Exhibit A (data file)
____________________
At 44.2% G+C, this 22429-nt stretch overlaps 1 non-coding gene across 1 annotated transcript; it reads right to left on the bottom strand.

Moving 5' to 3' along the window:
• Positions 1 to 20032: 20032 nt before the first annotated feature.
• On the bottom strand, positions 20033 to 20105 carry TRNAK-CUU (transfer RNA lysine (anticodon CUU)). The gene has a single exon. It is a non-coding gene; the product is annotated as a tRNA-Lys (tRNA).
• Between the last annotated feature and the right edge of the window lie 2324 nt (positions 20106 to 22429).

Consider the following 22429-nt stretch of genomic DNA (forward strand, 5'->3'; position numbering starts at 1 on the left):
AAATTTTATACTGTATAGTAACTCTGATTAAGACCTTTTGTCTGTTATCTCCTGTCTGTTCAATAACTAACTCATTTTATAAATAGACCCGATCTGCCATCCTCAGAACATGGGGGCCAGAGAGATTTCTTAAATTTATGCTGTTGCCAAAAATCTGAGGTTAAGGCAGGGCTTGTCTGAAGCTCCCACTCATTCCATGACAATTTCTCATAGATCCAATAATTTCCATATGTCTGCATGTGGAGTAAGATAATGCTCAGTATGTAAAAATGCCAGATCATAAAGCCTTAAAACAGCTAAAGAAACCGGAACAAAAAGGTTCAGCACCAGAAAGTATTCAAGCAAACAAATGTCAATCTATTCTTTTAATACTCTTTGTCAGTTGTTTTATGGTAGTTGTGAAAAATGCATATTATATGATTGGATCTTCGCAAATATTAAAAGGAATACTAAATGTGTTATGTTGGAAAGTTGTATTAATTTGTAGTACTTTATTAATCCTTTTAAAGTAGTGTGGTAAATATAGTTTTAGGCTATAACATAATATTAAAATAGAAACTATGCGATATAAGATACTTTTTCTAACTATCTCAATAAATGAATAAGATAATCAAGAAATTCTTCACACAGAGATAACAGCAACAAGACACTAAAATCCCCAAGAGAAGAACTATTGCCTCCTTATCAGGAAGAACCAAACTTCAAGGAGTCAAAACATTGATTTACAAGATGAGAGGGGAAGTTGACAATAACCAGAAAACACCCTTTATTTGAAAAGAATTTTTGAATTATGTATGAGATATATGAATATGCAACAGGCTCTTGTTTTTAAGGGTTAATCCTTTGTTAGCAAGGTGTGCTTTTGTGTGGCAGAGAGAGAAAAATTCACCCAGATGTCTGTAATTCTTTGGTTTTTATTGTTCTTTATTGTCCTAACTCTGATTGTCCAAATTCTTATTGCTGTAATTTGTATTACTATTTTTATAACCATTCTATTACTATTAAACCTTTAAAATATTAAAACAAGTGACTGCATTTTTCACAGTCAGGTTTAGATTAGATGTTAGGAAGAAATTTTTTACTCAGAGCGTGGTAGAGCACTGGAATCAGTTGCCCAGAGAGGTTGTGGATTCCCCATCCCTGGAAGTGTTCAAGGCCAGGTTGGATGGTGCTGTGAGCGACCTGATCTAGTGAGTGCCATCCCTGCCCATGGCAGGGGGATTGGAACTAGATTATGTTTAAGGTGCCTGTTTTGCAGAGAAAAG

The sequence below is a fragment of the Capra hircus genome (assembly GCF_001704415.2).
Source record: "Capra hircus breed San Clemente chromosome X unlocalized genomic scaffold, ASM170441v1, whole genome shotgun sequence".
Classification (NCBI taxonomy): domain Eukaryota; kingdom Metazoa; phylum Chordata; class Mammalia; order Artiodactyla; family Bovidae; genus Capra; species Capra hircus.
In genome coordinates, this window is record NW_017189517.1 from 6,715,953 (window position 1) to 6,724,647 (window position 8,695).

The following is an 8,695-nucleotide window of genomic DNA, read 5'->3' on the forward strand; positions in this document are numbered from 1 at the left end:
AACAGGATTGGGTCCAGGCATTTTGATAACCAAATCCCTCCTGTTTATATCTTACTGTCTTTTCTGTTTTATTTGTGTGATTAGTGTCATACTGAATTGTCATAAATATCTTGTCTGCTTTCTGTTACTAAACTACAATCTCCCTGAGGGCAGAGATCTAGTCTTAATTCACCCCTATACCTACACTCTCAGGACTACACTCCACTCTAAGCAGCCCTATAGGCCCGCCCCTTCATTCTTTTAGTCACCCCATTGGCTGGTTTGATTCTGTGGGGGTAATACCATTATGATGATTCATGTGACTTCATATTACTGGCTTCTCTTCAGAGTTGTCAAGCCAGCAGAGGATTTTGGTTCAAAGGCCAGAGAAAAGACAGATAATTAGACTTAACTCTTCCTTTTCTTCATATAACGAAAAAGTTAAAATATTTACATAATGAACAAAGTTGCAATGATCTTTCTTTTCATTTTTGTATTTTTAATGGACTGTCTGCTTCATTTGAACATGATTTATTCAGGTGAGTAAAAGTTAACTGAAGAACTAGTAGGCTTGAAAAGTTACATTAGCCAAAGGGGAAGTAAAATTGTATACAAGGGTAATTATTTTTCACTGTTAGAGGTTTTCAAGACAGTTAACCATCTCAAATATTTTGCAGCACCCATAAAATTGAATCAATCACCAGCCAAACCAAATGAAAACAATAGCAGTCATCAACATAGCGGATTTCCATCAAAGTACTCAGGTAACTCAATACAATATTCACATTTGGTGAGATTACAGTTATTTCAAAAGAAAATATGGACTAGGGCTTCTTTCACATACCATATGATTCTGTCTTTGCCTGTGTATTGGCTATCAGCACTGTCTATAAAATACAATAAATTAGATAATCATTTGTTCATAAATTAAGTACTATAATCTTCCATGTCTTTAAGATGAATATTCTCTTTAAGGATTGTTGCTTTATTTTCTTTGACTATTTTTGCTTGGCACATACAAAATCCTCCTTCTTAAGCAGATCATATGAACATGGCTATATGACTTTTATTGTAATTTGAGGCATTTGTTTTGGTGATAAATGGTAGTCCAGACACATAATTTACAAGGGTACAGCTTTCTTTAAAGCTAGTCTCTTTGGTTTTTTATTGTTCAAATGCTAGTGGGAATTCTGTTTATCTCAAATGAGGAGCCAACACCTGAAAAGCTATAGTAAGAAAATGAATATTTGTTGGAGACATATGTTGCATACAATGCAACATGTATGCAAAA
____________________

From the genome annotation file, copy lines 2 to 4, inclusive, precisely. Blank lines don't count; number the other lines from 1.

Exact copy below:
Moving 5' to 3' along the window:
• Positions 1 to 20032: 20032 nt before the first annotated feature.
• On the bottom strand, positions 20033 to 20105 carry TRNAK-CUU (transfer RNA lysine (anticodon CUU)). The gene has a single exon. It is a non-coding gene; the product is annotated as a tRNA-Lys (tRNA).